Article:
On the surface, the two research papers Associate Professor of Biology Drew Kerkhoff published this summer in high-impact journals have only the broadest similarities: They’re both studies of forests. But underneath, the papers have much in common in how they were accomplished. Both involved analyzing huge amounts of data, and both were made possible by a year-long sabbatical.
The paper Kerkhoff co-authored with Pam Moriarty ’11 (now at the University of Washington) and Mike Weiser from the University of Oklahoma was published in Proceedings of the National Academy of Sciences. Their study tested the tropical conservatism hypothesis, which explores why there are so many more species in the tropics than in temperate zones. Kerkhoff and his colleagues used mathematical models to trace almost 200 million years of the evolution of plants and their environments.
“We found that the groups in which you find temperate species were, in fact, younger,” he said, confirming the prediction that most temperate species have diversified as the Earth’s environment has cooled over the last 34 million years.
Kerkhoff also co-authored a paper published in Nature with scientists from the University of Arizona and Fujian Normal University in China. The scientists explored climate’s effect on the productivity of forests — how quickly the forests remove carbon dioxide from the atmosphere and sequester the greenhouse gas in their own tissue. To analyze data from more than 1,200 forests and woodlands, Kerkhoff helped develop a mathematical model of plant growth and selected statistical methods to test the model.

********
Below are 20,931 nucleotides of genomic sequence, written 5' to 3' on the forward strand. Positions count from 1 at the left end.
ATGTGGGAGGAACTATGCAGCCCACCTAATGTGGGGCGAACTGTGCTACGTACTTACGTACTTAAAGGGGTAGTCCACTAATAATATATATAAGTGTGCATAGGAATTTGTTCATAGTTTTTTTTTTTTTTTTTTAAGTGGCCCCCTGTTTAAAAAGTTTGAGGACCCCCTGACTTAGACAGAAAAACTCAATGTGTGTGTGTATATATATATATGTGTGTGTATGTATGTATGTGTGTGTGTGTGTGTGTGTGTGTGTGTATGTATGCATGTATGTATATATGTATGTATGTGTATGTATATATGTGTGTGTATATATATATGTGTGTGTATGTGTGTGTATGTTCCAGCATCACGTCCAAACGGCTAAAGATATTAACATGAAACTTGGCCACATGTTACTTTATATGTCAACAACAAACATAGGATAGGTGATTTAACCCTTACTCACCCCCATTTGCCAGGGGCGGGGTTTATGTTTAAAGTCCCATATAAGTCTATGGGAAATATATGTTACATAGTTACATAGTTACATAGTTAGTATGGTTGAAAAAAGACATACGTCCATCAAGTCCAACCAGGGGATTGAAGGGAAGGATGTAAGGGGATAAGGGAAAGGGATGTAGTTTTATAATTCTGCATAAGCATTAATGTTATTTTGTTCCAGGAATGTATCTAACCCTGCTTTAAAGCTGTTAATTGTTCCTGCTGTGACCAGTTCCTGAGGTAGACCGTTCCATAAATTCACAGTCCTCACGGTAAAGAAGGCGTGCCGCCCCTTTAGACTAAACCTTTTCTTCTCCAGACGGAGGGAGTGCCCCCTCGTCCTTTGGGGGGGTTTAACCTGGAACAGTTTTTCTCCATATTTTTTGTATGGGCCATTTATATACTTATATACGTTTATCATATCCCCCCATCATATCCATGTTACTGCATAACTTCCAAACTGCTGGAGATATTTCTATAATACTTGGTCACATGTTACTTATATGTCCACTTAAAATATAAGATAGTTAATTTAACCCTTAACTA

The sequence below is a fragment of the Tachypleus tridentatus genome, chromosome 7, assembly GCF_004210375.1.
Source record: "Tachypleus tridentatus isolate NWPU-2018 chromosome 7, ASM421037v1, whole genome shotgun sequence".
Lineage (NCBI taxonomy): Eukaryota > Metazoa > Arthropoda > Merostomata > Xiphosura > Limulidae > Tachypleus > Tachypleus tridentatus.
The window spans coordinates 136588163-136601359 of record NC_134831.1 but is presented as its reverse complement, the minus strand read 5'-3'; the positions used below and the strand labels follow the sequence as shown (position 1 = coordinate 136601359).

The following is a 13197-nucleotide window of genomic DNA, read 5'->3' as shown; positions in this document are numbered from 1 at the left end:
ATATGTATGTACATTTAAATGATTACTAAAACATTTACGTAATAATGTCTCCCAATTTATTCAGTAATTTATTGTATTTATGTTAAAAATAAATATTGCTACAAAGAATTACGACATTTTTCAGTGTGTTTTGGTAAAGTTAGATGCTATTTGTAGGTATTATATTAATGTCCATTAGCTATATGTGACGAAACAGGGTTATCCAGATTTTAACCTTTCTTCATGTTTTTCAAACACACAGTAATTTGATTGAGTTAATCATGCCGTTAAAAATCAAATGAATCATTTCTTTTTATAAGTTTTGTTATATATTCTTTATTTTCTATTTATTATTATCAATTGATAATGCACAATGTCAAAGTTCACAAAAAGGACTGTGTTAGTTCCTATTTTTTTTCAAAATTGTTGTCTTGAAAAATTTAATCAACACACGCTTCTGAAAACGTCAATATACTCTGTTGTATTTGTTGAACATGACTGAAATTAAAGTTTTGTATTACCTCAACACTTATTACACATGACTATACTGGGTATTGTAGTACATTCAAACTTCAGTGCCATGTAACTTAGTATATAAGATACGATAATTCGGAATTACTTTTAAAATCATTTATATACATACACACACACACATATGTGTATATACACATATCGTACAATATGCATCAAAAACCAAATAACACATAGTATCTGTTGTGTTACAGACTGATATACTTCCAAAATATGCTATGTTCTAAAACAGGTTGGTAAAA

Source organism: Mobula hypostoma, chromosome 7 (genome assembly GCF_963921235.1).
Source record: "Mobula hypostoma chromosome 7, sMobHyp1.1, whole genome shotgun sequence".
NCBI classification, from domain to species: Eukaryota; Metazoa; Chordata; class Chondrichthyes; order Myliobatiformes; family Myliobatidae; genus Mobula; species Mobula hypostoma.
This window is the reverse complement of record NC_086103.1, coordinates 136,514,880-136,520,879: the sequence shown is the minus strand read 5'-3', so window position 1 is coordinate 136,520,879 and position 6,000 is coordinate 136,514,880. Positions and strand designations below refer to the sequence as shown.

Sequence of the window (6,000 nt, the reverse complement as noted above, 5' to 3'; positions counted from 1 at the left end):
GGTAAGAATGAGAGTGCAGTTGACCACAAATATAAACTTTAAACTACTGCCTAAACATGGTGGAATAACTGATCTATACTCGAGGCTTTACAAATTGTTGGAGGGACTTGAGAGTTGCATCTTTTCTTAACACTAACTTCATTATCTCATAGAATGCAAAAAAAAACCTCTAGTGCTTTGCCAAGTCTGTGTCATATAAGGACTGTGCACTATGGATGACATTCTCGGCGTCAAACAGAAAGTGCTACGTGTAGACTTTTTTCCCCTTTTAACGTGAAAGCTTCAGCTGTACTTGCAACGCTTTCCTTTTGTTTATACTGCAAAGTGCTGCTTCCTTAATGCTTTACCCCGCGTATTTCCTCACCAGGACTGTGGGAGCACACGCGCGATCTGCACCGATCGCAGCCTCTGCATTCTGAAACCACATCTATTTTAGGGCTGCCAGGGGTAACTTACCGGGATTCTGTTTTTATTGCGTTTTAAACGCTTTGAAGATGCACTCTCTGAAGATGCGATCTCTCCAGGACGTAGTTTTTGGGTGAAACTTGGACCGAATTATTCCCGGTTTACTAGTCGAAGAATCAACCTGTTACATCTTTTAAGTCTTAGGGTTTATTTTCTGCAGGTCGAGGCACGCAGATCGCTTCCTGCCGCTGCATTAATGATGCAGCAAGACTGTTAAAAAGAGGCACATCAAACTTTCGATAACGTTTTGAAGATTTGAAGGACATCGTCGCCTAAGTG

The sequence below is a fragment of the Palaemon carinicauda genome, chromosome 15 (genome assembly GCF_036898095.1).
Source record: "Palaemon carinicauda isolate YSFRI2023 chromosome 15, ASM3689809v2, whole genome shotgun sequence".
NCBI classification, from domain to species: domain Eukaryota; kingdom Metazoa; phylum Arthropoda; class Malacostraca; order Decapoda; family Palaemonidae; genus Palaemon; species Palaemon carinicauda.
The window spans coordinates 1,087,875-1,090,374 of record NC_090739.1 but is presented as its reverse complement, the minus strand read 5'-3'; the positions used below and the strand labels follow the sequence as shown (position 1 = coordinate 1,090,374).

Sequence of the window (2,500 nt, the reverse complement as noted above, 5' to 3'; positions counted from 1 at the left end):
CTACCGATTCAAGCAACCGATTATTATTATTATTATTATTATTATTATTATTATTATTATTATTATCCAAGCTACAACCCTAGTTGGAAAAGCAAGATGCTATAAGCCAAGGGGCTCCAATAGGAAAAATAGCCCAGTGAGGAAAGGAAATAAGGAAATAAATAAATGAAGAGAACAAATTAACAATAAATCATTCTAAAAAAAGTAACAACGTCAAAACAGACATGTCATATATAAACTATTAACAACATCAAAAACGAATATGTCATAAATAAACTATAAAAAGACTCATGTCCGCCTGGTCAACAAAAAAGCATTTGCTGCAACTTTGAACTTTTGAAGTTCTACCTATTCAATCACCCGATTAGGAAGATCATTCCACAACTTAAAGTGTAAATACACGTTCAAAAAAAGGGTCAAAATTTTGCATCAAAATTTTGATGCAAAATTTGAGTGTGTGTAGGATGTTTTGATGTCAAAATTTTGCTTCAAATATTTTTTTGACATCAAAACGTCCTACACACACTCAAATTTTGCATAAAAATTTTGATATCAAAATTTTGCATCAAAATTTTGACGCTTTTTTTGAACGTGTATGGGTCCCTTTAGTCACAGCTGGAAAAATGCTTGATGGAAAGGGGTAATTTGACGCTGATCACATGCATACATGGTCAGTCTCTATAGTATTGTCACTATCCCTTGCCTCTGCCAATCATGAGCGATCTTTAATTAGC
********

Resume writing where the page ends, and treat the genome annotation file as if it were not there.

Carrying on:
Research for both of these papers, Kerkhoff says, was years in the making. And the final work couldn’t have been done without the sabbatical he took in the 2012-13 school year.
The paper on tropical conservatism began as a class project by co-author Moriarty. “It had gotten to the point where it was maybe ready for submission, but we had still a little bit of work to do on it. But when you’re teaching full time it’s kind of hard to get that last push,” he said.
The paper in Nature went even further back in Kerkhoff’s career, growing out of research he did as a post-doctorate at the University of Arizona. With a sabbatical supplement grant from the National Science Foundation, he was able to extend work he had started many years before.
Benefits of his sabbatical go beyond the publishing of two papers, he says. “I learned about a whole new class of mathematical models of evolution. Now I’m able to bring those models into the classroom.”
“Lots of our biology students in the past would think of biology as being the science that doesn’t involve a lot of math or quantification,” Kerkhoff added. “That’s an errant notion anymore.”